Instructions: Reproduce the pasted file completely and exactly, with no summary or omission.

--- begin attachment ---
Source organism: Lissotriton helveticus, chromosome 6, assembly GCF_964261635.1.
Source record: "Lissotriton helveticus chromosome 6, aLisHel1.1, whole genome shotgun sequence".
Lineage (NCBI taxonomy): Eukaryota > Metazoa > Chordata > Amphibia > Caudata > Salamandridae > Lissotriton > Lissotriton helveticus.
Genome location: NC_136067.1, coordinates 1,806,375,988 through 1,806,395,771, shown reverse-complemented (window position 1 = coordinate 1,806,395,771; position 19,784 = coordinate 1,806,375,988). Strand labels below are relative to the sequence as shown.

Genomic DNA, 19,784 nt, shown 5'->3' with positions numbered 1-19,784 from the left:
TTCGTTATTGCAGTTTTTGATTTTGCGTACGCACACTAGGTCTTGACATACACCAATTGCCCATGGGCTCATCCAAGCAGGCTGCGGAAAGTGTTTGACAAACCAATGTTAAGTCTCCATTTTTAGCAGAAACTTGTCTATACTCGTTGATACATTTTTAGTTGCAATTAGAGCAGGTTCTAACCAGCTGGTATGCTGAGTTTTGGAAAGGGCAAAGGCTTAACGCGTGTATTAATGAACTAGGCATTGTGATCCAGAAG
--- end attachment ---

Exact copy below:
Source organism: Lissotriton helveticus, chromosome 6, assembly GCF_964261635.1.
Source record: "Lissotriton helveticus chromosome 6, aLisHel1.1, whole genome shotgun sequence".
Lineage (NCBI taxonomy): Eukaryota > Metazoa > Chordata > Amphibia > Caudata > Salamandridae > Lissotriton > Lissotriton helveticus.
Genome location: NC_136067.1, coordinates 1,806,375,988 through 1,806,395,771, shown reverse-complemented (window position 1 = coordinate 1,806,395,771; position 19,784 = coordinate 1,806,375,988). Strand labels below are relative to the sequence as shown.

Genomic DNA, 19,784 nt, shown 5'->3' with positions numbered 1-19,784 from the left:
TTCGTTATTGCAGTTTTTGATTTTGCGTACGCACACTAGGTCTTGACATACACCAATTGCCCATGGGCTCATCCAAGCAGGCTGCGGAAAGTGTTTGACAAACCAATGTTAAGTCTCCATTTTTAGCAGAAACTTGTCTATACTCGTTGATACATTTTTAGTTGCAATTAGAGCAGGTTCTAACCAGCTGGTATGCTGAGTTTTGGAAAGGGCAAAGGCTTAACGCGTGTATTAATGAACTAGGCATTGTGATCCAGAAG